- The Washington Times - Thursday, March 14, 2002

Liability disputes between waste management contractors and the U.S. government are delaying the cleanup of anthrax in the District's Brentwood mail processing center, sources close to the cleanup effort told The Washington Times.
Companies being hired for the job don't want to be held liable if traces of anthrax are found or if persons in Brentwood contract anthrax after the cleanup is completed, said one source speaking on the condition of anonymity.
"The worst case would be if somebody actually contracted anthrax," the source said.
Brentwood, which processed the anthrax-packed letter opened last fall in Senate Majority Leader Tom Daschle's office in the Hart Senate Office Building on Capitol Hill, has remained closed since mid-October when two postal workers died of exposure to anthrax spores.
The Environmental Protection Agency spent more than $23 million on contracts with the companies that cleaned anthrax out of the Hart builing. All of the companies were fully indemnified.
While Hart and other buildings on Capitol Hill reopened Jan. 22, substantial progress on the Brentwood cleanup remains to been seen.
The U.S. Postal Service has said it plans to use the same techniques and some of the same contractors used during the cleanup of the Hart building to rid Brentwood of anthrax contamination.
Postal Service spokeswoman Deborah Yackley said liability clauses in contracts are "an issue to be resolved before we go forward with [the cleanup]."
"For legal reasons we can't talk about the contracts until they're finalized," she added. "We're trying get the best contracts possible."
During the Hart cleanup, crews experiemented with pumping chlorine dioxide gas into the office of Mr. Daschle, South Dakota Democrat, and into the ventilation ducts of the walls around the office. Chlorine dioxide liquid was used to wipe down desks, walls and other surfaces.
The largest contract for the cleanup went to the Trenton, N.J.-based IT Corp. It was paid $4.75 million to assist the work and subcontract smaller companies involved in the effort.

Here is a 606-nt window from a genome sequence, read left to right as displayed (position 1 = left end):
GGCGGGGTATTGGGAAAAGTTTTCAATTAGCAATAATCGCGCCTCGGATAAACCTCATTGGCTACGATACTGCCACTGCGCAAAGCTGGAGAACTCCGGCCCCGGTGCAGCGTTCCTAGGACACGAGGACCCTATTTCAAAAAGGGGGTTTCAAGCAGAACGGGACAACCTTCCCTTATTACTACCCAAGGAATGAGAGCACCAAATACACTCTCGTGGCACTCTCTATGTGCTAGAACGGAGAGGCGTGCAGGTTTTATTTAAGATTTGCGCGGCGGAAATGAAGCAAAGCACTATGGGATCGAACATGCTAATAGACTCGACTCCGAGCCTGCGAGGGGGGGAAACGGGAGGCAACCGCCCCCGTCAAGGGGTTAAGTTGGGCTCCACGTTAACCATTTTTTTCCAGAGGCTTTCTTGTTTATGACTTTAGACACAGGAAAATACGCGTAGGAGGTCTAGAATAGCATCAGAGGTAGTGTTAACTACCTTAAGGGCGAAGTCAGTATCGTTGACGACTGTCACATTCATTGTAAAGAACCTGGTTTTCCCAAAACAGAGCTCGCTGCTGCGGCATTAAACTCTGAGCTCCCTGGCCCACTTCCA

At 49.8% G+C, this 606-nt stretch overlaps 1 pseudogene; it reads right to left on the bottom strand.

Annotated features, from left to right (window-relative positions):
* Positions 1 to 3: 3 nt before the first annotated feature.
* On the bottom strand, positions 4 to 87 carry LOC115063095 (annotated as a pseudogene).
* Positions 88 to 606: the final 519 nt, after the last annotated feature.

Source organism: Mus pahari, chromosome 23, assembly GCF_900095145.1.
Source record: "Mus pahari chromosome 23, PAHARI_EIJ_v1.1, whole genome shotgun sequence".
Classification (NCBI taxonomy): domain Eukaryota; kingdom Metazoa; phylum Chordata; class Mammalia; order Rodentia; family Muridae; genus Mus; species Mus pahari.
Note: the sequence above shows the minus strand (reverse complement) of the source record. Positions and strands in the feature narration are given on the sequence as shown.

IT Corp. is now working on the Brentwood cleanup. How much the company will be paid was not clear yesterday.
Delays in the Brentwood cleanup so far have largely been blamed on the building's mammoth proportions. Some private-sector scientists have said Brentwood's size about 200,000 square feet, compared with Mr. Daschle's 3,000-square-foot office suite makes using chlorine dioxide extremely dangerous.
Postal Service spokesman Jerry Kreienkamp said the delays stem from "a number of things," including "getting all of the I's and T's crossed in the contracts" and the fact that the Brentwood cleanup is "a much larger and more complex project" than the anthrax cleanup on Capitol Hill.
IT Corp. spokesman William L. Mulvey said he agreed with Mr. Kreienkamp but declined to comment on the specifics of his company's contract with the Postal Service.
"We fully expect all of the contractural issues to be resolved fairly shortly," Mr. Kreienkamp said.
He added that the Postal Service is planning a town-hall style meeting March 27 in Northeast to tell the community what will be done during the cleanup.
Since Brentwood closed, some of the District's mail-sorting operations have been moved into a warehouse at 3070 V St. NE that had been used in years past as a holiday overflow facility. Most of the mail is being sorted and distributed from other facilities in Southern Maryland where Brentwood employees have been put to work.
The shifting of employees has caused delays in mail delivery. Many Washingtonians have reported receiving mail this year with October and November postmarks.


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